Spending vs. Taxes: Can We Have a Real Debate?

In Tuesday’s Wall Street Journal, Arthur Laffer and Stephen Moore put forth an interesting yet one-sided argument about federal spending under former President George W. Bush and the current White House occupant: “Obama’s Real Spending Record.” Their op-ed comes on the same day Bruce Bartlett penned a piece for the New York Times entitled: “The Fiscal Legacy of George W. Bush.” The Laffer/Moore supposition is that both Bush and Obama “resulted in an orgy of spending” and that “tea party Republicans who took office after the 2010 elections have completely altered” the spending landscape. Mr. Bartlett agrees with Messrs. Laffer and Moore that responsibility for ballooning deficit spending must clawback to the Bush 41 administration as well.

Laffer, Moore, and Bartlett are all Republicans. And while they all give blame to the last two administrations, their similarities dissolve when we turn to the issue of taxes instead of spending.

Time and time again in the Laffer/Moore op-ed, the authors insist that raising taxes now would imperil our already-weakened economy and send us into a deeper recession (despite having had 27 straight months of growth). They use as examples the Smoot-Hawley tariff bill and former President Franklin D. Roosevelt’s tax increases in 1936 as reasons the Great Depression lasted longer than it should have. Perhaps but I’d prefer to look at a more time-relevant economic model that may shed some light on how today’s economy functions instead of an economy of almost 100 years ago.

What Laffer and Moore leave out is that former Presidents Ronald Reagan, George H.W. Bush, and Bill Clinton ALL raised taxes and put our economy on three separate tracks that merged into a single track of prosperity. Yes, Reagan signed into law several major tax reductions but he also signed into law tax increases eleven times! By many accounts, Bush Sr. lost his re-election bid in 1992 because he went back on his promise to never raise taxes yet that single act helped set the stage for Clinton’s economic prosperity!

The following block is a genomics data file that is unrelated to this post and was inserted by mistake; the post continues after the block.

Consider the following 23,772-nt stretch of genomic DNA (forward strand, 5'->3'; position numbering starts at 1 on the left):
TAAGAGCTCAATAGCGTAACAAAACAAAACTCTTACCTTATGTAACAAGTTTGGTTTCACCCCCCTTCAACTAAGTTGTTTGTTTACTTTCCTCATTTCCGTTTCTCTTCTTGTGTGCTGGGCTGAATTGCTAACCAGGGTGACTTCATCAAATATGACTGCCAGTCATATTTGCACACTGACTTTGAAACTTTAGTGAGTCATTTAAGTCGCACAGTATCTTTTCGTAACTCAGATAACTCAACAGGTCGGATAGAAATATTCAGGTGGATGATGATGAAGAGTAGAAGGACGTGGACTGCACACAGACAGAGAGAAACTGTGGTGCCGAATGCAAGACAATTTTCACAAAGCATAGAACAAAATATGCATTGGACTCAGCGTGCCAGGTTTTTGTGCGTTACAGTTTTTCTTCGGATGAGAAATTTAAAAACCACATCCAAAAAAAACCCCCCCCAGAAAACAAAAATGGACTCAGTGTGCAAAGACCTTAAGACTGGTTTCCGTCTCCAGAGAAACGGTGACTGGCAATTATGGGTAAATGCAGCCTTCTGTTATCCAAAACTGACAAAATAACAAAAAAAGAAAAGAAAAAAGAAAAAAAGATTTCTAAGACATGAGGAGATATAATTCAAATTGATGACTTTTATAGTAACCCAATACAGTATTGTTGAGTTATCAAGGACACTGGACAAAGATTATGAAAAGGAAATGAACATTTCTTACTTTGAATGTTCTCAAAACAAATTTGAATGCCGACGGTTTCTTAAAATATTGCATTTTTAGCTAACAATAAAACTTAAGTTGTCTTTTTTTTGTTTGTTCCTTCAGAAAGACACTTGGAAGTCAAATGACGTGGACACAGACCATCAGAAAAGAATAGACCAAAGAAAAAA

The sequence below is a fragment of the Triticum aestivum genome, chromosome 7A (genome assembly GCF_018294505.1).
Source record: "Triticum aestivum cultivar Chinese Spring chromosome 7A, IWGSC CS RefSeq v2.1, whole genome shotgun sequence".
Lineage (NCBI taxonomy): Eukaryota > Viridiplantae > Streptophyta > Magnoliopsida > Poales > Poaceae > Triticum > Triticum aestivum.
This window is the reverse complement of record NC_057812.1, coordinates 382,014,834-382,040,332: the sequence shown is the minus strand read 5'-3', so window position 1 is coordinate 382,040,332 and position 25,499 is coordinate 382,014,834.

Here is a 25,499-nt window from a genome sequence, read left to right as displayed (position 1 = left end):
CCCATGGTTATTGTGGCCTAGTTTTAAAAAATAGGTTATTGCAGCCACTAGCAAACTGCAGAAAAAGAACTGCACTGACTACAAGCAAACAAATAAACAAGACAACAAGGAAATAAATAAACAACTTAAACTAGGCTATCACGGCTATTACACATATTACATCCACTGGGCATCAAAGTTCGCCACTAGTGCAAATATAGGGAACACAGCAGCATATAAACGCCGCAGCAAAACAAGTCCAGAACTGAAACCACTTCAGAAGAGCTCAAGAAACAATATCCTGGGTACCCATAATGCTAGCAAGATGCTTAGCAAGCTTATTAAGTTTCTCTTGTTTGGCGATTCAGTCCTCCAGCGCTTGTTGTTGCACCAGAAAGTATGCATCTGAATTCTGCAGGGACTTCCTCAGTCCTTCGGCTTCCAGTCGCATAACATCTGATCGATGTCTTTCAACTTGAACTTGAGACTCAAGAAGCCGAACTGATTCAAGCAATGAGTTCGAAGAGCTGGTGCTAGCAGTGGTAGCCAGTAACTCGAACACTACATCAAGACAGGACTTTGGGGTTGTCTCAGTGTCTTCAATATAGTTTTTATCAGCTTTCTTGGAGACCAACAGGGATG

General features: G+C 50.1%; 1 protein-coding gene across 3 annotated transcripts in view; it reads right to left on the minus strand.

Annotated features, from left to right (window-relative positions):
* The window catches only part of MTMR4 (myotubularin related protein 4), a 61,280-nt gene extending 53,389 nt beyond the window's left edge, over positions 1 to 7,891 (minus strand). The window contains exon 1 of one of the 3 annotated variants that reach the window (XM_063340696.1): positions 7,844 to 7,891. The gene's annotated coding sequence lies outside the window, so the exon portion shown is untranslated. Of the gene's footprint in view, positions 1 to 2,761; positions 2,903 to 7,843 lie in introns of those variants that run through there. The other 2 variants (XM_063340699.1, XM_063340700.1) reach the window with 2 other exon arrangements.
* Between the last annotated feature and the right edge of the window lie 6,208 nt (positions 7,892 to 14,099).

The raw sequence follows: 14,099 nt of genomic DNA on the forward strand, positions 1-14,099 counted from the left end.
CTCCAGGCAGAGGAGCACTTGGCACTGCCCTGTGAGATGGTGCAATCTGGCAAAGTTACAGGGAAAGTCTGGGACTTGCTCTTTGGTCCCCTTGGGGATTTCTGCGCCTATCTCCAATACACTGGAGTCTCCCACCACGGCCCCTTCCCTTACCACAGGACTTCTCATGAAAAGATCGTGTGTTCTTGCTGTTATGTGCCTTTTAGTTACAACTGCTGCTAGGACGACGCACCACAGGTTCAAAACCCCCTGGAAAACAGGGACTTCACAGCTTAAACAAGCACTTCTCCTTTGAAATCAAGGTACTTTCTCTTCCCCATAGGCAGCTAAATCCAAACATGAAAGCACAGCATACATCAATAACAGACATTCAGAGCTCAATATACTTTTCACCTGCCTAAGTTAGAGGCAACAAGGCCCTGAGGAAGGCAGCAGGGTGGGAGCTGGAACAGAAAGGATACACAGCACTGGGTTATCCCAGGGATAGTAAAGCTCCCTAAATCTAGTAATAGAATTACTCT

It’s normal within the Beltway that surrounds Washington, DC to only get half the story. And that’s why it was so important for Bartlett’s piece to go to press the same day as the Laffer/Moore piece. So let’s compare Laffer/Moore to Mr. Bartlett, a conservative who worked for both Reagan and Bush Sr. One could call him a “reformed” supply-sider economist. As he states in his column, the 1990 and 1993 budget votes that increased taxes and put “Paygo” spending rules into effect are responsible for the proceeding years’ balanced federal budgets. Couple those tax increases with a slower rate of government growth (than the Bush Jr. years) and what did we get? Massive job creation, balanced federal budgets, and an electorate that liked that type of economic prosperity.

Fast forward to the period between 2001 and 2008 (Bush Jr. presidency) where we had the slowest job growth in this country in almost 50 years. This in light of the 2001 and 2003 tax cuts? This in light of spending by a GOP-controlled House (until 2007), a GOP-controlled Senate (until 2007), and a GOP-controlled White House? IF tax cuts always create jobs, then I’m forced to ask this very simple question: WHERE THE HELL DID THOSE JOBS GO DURING THE BUSH ADMINISTRATION? When Bush left office, we were hemorrhaging over 700,000 jobs a month. I’m sorry but that is not an economic policy that works.